• No spines on the legs, only fine hairs
  • Recluses make small retreat webs behind objects, never out in the open.
  • It is about 3/8 of an inch in body length.

All of the specimens shown below have been submitted to me as brown recluses!!!!!!  None of the spiders below should be considered dangerous.

Six eyes, not eight

You may not always be able to count the eyes and some eye pairs are so close together that you might not be able to see both of them, however, the 6 eye pattern of the brown recluse is easy to see with minor magnification.  Most spiders can be eliminated as NOT brown recluses simply from this aspect.  Be aware that there are spitting spiders (genus Scytodes) (below) which have a similar eye pattern but they do NOT have a violin (plus it has more than one color on its legs and abdomen).

Dark violin pattern

People have submitted the following spiders because they thought that they saw violins on their bodies.  People also claim to see the violins on the top and bottom of the abdomen, and the underside of the cephalothorax. In the left photo, the two light spiders look like they have violins but they also have 8 eyes (although you need a microscope to see all 8 of them) and more than one pigment on the abdomen so they are not recluses (they are cellar spiders, genus Psilochorus and/or Physocyclus).  The other spider in the left picture has a very faint dark line pattern which people assume is a violin.  It also has 8 eyes and massive spines on its legs, so it is not a recluse.  In the right photo, this spider has a slight darkening near its eyes so people mistake this for a recluse violin.  This spider has 8 eyes clumped together and black spines on its legs although you may not be able to see the spines in this image (genus Kukulcania).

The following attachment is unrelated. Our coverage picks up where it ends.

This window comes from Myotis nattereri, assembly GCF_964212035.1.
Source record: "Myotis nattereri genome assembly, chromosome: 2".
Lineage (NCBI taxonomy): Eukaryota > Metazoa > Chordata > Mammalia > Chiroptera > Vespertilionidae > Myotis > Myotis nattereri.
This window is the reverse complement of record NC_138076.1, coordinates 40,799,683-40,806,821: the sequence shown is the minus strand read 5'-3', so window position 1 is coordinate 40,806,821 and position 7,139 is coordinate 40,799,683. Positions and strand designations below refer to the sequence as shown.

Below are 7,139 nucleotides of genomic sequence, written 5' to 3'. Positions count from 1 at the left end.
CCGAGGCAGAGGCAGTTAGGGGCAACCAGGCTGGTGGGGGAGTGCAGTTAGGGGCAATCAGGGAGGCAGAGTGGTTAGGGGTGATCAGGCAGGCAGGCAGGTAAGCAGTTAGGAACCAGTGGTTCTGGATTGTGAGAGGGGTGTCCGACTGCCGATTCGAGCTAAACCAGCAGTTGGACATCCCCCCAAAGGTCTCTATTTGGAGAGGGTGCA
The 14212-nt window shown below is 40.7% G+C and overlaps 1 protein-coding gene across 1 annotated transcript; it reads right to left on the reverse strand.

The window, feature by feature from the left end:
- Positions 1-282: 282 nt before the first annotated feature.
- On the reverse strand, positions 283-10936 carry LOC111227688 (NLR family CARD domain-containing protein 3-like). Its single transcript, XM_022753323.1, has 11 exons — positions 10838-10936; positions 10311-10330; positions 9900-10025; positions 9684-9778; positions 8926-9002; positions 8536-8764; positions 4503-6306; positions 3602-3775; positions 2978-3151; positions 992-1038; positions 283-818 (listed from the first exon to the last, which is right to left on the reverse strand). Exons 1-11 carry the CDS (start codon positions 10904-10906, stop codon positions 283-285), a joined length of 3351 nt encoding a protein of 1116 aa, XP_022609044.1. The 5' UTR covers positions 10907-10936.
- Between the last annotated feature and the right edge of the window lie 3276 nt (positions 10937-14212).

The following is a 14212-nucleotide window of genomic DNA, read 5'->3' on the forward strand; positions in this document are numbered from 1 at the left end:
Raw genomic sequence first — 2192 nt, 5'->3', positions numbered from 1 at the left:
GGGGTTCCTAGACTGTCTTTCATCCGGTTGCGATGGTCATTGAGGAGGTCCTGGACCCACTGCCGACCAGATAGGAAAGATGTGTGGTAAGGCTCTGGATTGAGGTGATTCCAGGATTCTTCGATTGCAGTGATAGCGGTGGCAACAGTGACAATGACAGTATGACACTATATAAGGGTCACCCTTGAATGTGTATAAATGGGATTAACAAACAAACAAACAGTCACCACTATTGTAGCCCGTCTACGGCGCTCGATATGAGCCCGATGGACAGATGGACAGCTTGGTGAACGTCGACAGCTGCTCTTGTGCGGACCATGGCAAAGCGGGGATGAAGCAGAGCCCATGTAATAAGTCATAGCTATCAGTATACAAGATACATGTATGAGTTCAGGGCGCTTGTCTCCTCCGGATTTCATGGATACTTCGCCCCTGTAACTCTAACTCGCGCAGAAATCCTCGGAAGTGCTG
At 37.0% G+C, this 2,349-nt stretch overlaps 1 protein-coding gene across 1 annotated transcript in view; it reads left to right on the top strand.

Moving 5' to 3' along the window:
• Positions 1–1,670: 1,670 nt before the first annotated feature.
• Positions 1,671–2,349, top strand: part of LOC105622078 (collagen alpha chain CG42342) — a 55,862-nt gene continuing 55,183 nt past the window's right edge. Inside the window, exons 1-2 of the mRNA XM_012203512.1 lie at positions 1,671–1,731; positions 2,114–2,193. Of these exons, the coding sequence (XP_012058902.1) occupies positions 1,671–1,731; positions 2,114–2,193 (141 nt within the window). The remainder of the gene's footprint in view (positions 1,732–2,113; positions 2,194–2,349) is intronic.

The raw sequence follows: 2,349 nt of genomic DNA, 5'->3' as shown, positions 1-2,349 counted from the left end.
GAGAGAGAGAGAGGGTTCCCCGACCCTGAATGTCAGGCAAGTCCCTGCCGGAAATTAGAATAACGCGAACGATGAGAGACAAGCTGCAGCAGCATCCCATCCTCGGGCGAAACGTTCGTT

Uniformly colored legs and uniformly colored abdomen

If there is more than one color on the legs, or if the legs are brown or darker, it is NOT a recluse.  If the spider has more than one pigment on the abdomen, it is NOT a recluse.  The top two spiders are funnel weavers (family Agelenidae), the bottom left is an orbweaver (family Araneidae), and the bottom right spider is a male huntsman spider (Heteropoda venatoria) found most often in Florida but occasionally in other gulf coast states.  They are can be determined to be NOT recluses by more than one color on their legs or abdomens.

Fine hairs only, no spines

If the spider has conspicuous thick spines on the legs, it is NOT a recluse. This orb weaver below has many spines sticking out perpendicularly from the legs.

Web made out of sight

If the spider has a conspicuous web out where you can see it, or between two trees or in rose bushes, it is NOT a recluse.  The "classic" spider webs like that of Charlotte's Web are made by orb weavers.

Not larger than 1/2 inch in body length

If the spider has a body length of greater than half an inch, it is NOT a recluse.